Adventures | Bicycles | Equipment | Daphne |
Links | Biking Routes
I enjoy many different physical activities but of all them, bicycling is probably what I do worst. Still, I enjoy it very much. It allows me to explore and do a kayak or hiking shuttle when I don't want or can't do a car shuttle.
I'm not a mountain biker. I suppose most of the bicycling I do now is suited best for a hybrid. Eventually, I'd love to get into serious road bicycling...maybe someday.
Click on one of the below links to see trip reports of previous adventures.
Bicycling Adventures 2018
Bicycling Adventures 2017
Bicycling Adventures 2016
Bicycling Adventures 2015
Bicycling Adventures 2014
Bicycling Adventures 2013
Bicycling Adventures 2012
Bicycling Adventures 2011
Bicycling Adventures 2010
Bicycling Adventures 2009
Bicycling Adventures 2008
Bicycling Adventures 2007 and prior
Prior to May 8, 2008, I rode a dark purple paint splattered 1990 Yukon Giant mountain bike. Though I didn't do any mountain biking, I found it rugged and reliable. Certainly not fast or lightweight but certainly good enough for the kind of biking I did. I rode it to college every day.
On May 8, 2008, the bottom bracket of my Yukon Giant snapped. Now that I use my bike to commute to work twice a week, I figured it was time to retire old reliable. I salvaged the parts I could, using them on other bikes or just giving them away.
At the Crofton Bike Doctor, I bought a new Trek 7200 15 inch hybrid bike. I got lots of accessories too, including fenders, parallel handlebar end grips (not sure what they're really called), front and rear lights, rear rack, saddlebags (left and right), front basket, pedals to accommodate riding shoes with clips, cleaning gear, extra tubes, and a new helmet. Hopefully, this bike will last me another 17 years.
Garmin GPSMAP 76S: A bicycle mount allows you to keep it attached to your handlebar while riding.
Swagman Trailhead 3 Bike Fold Down Bicycle Hitch Rack: My previous bike rack was a hitch mounted Yakima. It was sturdy but not well suited for my low Subaru Impreza. It stuck out too far and hung too low so that I had to inch my way down the driveway or over speed bumps for fear of it bottoming out. A roof rack or a rear window mounted rack was not suitable since I wanted to be able to also carry two kayaks. First, I tried to modify my rack by shortening the part that sticks out of the hitch. I tried to saw off about 6 inches so it wouldn't stick out so far but the steel was much too hard. I ended up ruining several metal-cutting blades on my power saw before I gave up. I looked for other rack options. There weren't many out there. But eventually, I found something that met my needs. I purchased the "Swagman Trailhead 3 Bike Fold Down Bicycle Hitch Rack" in 2013 from eTrailer.com for $153 after shipping. The part that enters the hitch curves up to increase clearance from the ground. It is sturdy and sticks out far enough so I can still open my trunk hatch without having to lower the main vertical bar on the hitch (though I could if I wanted to). It isn't often I am really excited about a piece of gear but this hitch rack has made me worry-free when I transport my bicycle(s) via car. The only thing I don't like is that it is advertised as being a 3 bike carrier but it only fits 2 hybrid bikes. Maybe it will fit 3 skinny racing bikes but for the average rider, don't expect to fit on more than 2. But my experience is that is the case for all bicycle racks.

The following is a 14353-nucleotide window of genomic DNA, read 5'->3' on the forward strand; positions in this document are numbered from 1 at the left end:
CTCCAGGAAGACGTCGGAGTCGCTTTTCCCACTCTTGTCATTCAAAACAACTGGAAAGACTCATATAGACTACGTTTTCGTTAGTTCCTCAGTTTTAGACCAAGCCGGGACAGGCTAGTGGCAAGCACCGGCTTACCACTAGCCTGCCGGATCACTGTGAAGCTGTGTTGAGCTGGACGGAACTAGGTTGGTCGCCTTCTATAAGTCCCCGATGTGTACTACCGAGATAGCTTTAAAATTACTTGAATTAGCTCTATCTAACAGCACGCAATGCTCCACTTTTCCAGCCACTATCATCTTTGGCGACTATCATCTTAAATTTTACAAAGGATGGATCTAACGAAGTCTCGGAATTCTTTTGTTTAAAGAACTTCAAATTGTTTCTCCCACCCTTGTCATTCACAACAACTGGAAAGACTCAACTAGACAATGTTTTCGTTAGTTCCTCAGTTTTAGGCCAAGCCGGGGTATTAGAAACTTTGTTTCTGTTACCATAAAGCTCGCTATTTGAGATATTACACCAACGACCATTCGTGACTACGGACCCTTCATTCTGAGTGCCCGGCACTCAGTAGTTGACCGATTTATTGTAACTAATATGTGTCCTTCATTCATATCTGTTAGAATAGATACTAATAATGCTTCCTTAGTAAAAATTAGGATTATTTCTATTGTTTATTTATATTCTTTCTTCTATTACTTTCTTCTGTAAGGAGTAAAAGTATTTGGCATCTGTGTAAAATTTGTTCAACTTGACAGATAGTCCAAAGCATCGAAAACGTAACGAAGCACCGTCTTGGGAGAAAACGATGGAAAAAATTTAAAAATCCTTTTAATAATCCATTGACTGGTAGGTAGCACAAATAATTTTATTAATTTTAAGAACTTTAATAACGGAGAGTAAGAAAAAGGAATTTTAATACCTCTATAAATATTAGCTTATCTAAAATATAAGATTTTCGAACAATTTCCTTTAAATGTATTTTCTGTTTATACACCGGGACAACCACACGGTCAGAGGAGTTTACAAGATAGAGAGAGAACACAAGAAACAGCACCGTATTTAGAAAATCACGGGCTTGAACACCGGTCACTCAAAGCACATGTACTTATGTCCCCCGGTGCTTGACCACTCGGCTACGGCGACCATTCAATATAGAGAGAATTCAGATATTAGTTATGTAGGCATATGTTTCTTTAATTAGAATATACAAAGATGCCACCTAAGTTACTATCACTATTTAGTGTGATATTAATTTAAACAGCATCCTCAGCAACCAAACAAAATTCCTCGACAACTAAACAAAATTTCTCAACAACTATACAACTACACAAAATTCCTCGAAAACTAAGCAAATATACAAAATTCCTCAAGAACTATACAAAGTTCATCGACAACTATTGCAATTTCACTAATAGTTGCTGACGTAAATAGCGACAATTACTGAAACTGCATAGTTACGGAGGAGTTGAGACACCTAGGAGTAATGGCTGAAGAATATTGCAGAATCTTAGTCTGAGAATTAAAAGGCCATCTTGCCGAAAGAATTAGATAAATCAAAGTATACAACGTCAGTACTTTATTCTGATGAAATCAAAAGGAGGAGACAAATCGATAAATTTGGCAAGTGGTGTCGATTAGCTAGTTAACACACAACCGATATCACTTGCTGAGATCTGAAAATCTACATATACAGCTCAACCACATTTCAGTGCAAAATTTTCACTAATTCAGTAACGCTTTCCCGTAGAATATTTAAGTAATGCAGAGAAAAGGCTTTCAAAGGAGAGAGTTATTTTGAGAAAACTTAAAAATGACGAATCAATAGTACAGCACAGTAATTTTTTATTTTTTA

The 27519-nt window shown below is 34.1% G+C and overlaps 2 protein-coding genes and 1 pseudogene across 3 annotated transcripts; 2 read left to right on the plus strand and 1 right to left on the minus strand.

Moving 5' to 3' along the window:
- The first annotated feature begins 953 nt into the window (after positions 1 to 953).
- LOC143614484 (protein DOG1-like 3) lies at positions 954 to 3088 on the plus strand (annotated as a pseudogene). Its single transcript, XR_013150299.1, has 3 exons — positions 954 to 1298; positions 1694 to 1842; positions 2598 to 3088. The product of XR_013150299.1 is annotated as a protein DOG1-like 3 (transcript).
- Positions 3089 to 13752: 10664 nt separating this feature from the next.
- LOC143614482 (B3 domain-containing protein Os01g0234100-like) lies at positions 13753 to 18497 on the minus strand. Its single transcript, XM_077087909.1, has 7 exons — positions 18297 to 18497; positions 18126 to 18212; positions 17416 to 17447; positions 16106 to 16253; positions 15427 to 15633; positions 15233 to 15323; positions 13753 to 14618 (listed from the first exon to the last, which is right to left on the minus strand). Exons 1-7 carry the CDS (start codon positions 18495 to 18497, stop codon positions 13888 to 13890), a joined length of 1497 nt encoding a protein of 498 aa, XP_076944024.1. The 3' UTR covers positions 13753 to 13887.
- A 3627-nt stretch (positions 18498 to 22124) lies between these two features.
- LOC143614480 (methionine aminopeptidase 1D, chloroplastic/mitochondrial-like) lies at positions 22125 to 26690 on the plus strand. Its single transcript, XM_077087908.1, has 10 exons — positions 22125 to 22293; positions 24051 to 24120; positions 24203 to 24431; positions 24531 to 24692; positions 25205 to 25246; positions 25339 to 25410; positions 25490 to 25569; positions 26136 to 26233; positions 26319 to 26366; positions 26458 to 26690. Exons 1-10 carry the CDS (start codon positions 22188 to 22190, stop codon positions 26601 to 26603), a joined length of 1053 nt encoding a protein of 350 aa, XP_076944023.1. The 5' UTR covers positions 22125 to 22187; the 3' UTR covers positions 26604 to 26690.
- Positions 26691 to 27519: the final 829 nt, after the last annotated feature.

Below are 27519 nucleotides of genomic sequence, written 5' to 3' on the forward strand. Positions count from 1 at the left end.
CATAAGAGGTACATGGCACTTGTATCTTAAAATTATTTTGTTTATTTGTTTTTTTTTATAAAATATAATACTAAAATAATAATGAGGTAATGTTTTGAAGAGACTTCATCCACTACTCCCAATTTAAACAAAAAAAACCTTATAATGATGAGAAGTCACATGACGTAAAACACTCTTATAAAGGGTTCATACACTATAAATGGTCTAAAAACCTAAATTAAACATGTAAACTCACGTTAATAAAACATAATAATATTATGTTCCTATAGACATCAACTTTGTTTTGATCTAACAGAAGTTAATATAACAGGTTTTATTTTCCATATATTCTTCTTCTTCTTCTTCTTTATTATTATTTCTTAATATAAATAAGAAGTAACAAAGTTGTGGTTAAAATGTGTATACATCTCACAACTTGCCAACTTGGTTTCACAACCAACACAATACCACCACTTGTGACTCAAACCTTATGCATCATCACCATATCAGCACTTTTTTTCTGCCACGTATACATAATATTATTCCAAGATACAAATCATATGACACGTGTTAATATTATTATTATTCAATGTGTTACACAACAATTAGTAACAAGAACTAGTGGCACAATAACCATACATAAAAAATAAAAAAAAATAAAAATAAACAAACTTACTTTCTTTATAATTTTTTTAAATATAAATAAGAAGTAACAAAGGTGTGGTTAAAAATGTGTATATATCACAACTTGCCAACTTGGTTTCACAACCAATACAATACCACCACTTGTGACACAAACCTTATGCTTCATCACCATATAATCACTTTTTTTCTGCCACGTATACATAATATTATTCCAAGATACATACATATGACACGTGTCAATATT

In January 2018, Daphne became a huge part of the lives of Norma and me. I wanted to find ways to include her in the outdoor activities we love so much. I looked at commercial dog bicycle carriers. There are several for toy dogs where they are turned perpendicular to the direction of travel. There are also carriers that get towed behind the bike. I wanted one where Daphne could face forward. I found none and decided to make my own.
First, I bought a heavy duty metal front rack that would easily support Daphne and whatever carrier I designed. See first photo.
Next, I drilled an extra hole in the front rack so I could run two bolts through that would secure a platform. The platform is slightly longer than a typical corgi. See second photo.
Lastly, I designed a cage that would accommodate the height of a beagle. It is secured to the platform with four bolts/wingnuts and can easily be removed. The cage attaches to the low walls with a long hinge. The other side is a clasp to allow for one-handed opening. See third photo.
Here is the dog bicycle carrier I made (fourth and fifth photos). Carmen appears in the latter photo. Other than sitting in it on March 10, 2018, Daphne never got to go for a ride. I deemed it unsafe. On a test ride, it was fine as long as I went straight or made very wide turns. But the carrier extends too far forward, making steering difficult. It barely stands up by itself with the kickstand. Not all my engineering endeavors are successful. But as any researcher knows, we learn from our failures. I also learned why I couldn't find anything I wanted commercially...it just isn't feasible.
I ended up purchasing a Sepnine 2 in 1 Small Sized Comfortable Bike Trailer Bicycle Pet Trailer/Dog Cage. Norma installed it on March 29, 2018 and later that day we took Daphne for a short ride around town. She didn't much care for it but we're hoping she gets used to it over time. See sixth photo. It seems well built and I like the fact that it has suspension and plenty of ventilation to make the ride a little smoother for Daphne. I like the way it looks. My biggest complaint is that it is very heavy. But that's incentive for me to get stronger on the bicycle.
Click thumbnails to enlarge.